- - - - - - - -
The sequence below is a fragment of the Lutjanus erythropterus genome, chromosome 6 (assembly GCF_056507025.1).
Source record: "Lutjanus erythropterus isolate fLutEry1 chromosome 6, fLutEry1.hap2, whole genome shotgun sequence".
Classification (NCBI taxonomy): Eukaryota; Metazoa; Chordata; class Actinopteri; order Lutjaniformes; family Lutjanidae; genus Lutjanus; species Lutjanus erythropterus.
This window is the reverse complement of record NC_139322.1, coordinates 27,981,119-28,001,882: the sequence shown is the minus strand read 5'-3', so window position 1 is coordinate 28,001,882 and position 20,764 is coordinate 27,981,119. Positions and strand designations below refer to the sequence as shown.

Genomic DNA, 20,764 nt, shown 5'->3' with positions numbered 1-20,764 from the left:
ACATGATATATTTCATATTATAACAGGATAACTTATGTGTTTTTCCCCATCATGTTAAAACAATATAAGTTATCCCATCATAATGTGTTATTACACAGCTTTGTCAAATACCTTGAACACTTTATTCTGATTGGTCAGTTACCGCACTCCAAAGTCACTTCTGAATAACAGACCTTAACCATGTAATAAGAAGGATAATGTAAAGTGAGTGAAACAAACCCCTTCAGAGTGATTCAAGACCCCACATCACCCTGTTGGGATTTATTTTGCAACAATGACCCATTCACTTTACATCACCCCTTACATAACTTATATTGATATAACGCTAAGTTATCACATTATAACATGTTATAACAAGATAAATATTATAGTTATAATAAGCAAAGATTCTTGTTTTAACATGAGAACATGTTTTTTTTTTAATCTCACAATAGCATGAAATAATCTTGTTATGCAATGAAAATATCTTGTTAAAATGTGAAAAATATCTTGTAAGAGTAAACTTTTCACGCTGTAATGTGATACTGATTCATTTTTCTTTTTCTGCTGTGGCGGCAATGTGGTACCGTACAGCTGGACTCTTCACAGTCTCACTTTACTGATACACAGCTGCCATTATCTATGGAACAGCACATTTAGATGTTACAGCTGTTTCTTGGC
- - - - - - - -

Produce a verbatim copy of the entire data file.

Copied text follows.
The sequence below is a fragment of the Lutjanus erythropterus genome, chromosome 6 (assembly GCF_056507025.1).
Source record: "Lutjanus erythropterus isolate fLutEry1 chromosome 6, fLutEry1.hap2, whole genome shotgun sequence".
Classification (NCBI taxonomy): Eukaryota; Metazoa; Chordata; class Actinopteri; order Lutjaniformes; family Lutjanidae; genus Lutjanus; species Lutjanus erythropterus.
This window is the reverse complement of record NC_139322.1, coordinates 27,981,119-28,001,882: the sequence shown is the minus strand read 5'-3', so window position 1 is coordinate 28,001,882 and position 20,764 is coordinate 27,981,119. Positions and strand designations below refer to the sequence as shown.

Genomic DNA, 20,764 nt, shown 5'->3' with positions numbered 1-20,764 from the left:
ACATGATATATTTCATATTATAACAGGATAACTTATGTGTTTTTCCCCATCATGTTAAAACAATATAAGTTATCCCATCATAATGTGTTATTACACAGCTTTGTCAAATACCTTGAACACTTTATTCTGATTGGTCAGTTACCGCACTCCAAAGTCACTTCTGAATAACAGACCTTAACCATGTAATAAGAAGGATAATGTAAAGTGAGTGAAACAAACCCCTTCAGAGTGATTCAAGACCCCACATCACCCTGTTGGGATTTATTTTGCAACAATGACCCATTCACTTTACATCACCCCTTACATAACTTATATTGATATAACGCTAAGTTATCACATTATAACATGTTATAACAAGATAAATATTATAGTTATAATAAGCAAAGATTCTTGTTTTAACATGAGAACATGTTTTTTTTTTAATCTCACAATAGCATGAAATAATCTTGTTATGCAATGAAAATATCTTGTTAAAATGTGAAAAATATCTTGTAAGAGTAAACTTTTCACGCTGTAATGTGATACTGATTCATTTTTCTTTTTCTGCTGTGGCGGCAATGTGGTACCGTACAGCTGGACTCTTCACAGTCTCACTTTACTGATACACAGCTGCCATTATCTATGGAACAGCACATTTAGATGTTACAGCTGTTTCTTGGC